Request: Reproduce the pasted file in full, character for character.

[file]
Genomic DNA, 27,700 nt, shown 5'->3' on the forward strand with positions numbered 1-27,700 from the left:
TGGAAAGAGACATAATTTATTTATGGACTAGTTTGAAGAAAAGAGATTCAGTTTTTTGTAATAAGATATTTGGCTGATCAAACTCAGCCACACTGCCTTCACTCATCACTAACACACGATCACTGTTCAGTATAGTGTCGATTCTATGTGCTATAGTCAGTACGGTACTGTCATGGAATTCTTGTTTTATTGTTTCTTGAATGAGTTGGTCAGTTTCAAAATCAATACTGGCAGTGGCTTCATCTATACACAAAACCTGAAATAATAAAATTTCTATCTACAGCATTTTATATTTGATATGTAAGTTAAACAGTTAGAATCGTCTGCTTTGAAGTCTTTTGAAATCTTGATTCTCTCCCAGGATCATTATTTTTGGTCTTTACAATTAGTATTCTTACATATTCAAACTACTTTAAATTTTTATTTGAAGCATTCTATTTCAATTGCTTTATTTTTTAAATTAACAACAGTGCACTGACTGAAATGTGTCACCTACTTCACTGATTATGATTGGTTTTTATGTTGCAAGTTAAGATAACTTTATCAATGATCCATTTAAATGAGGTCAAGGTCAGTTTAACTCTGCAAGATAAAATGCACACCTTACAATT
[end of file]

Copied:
Genomic DNA, 27,700 nt, shown 5'->3' on the forward strand with positions numbered 1-27,700 from the left:
TGGAAAGAGACATAATTTATTTATGGACTAGTTTGAAGAAAAGAGATTCAGTTTTTTGTAATAAGATATTTGGCTGATCAAACTCAGCCACACTGCCTTCACTCATCACTAACACACGATCACTGTTCAGTATAGTGTCGATTCTATGTGCTATAGTCAGTACGGTACTGTCATGGAATTCTTGTTTTATTGTTTCTTGAATGAGTTGGTCAGTTTCAAAATCAATACTGGCAGTGGCTTCATCTATACACAAAACCTGAAATAATAAAATTTCTATCTACAGCATTTTATATTTGATATGTAAGTTAAACAGTTAGAATCGTCTGCTTTGAAGTCTTTTGAAATCTTGATTCTCTCCCAGGATCATTATTTTTGGTCTTTACAATTAGTATTCTTACATATTCAAACTACTTTAAATTTTTATTTGAAGCATTCTATTTCAATTGCTTTATTTTTTAAATTAACAACAGTGCACTGACTGAAATGTGTCACCTACTTCACTGATTATGATTGGTTTTTATGTTGCAAGTTAAGATAACTTTATCAATGATCCATTTAAATGAGGTCAAGGTCAGTTTAACTCTGCAAGATAAAATGCACACCTTACAATT